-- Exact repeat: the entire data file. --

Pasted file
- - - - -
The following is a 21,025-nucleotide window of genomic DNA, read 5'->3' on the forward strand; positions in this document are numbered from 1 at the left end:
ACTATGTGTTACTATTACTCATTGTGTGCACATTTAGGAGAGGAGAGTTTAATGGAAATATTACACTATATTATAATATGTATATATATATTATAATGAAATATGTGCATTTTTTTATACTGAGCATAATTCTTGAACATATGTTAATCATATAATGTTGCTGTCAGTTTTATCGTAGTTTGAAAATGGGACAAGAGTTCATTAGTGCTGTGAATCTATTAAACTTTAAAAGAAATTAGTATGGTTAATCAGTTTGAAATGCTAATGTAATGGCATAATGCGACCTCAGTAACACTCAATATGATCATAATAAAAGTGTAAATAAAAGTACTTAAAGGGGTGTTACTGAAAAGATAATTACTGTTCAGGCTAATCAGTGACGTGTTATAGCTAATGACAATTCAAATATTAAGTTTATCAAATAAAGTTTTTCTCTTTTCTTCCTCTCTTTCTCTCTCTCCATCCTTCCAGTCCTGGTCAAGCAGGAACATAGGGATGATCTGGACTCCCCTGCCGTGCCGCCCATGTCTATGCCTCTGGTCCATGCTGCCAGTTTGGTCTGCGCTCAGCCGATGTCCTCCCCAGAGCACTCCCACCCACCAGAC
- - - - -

The following is a 21,025-nucleotide window of genomic DNA, read 5'->3' on the forward strand; positions in this document are numbered from 1 at the left end:
ACTATGTGTTACTATTACTCATTGTGTGCACATTTAGGAGAGGAGAGTTTAATGGAAATATTACACTATATTATAATATGTATATATATATTATAATGAAATATGTGCATTTTTTTATACTGAGCATAATTCTTGAACATATGTTAATCATATAATGTTGCTGTCAGTTTTATCGTAGTTTGAAAATGGGACAAGAGTTCATTAGTGCTGTGAATCTATTAAACTTTAAAAGAAATTAGTATGGTTAATCAGTTTGAAATGCTAATGTAATGGCATAATGCGACCTCAGTAACACTCAATATGATCATAATAAAAGTGTAAATAAAAGTACTTAAAGGGGTGTTACTGAAAAGATAATTACTGTTCAGGCTAATCAGTGACGTGTTATAGCTAATGACAATTCAAATATTAAGTTTATCAAATAAAGTTTTTCTCTTTTCTTCCTCTCTTTCTCTCTCTCCATCCTTCCAGTCCTGGTCAAGCAGGAACATAGGGATGATCTGGACTCCCCTGCCGTGCCGCCCATGTCTATGCCTCTGGTCCATGCTGCCAGTTTGGTCTGCGCTCAGCCGATGTCCTCCCCAGAGCACTCCCACCCACCAGAC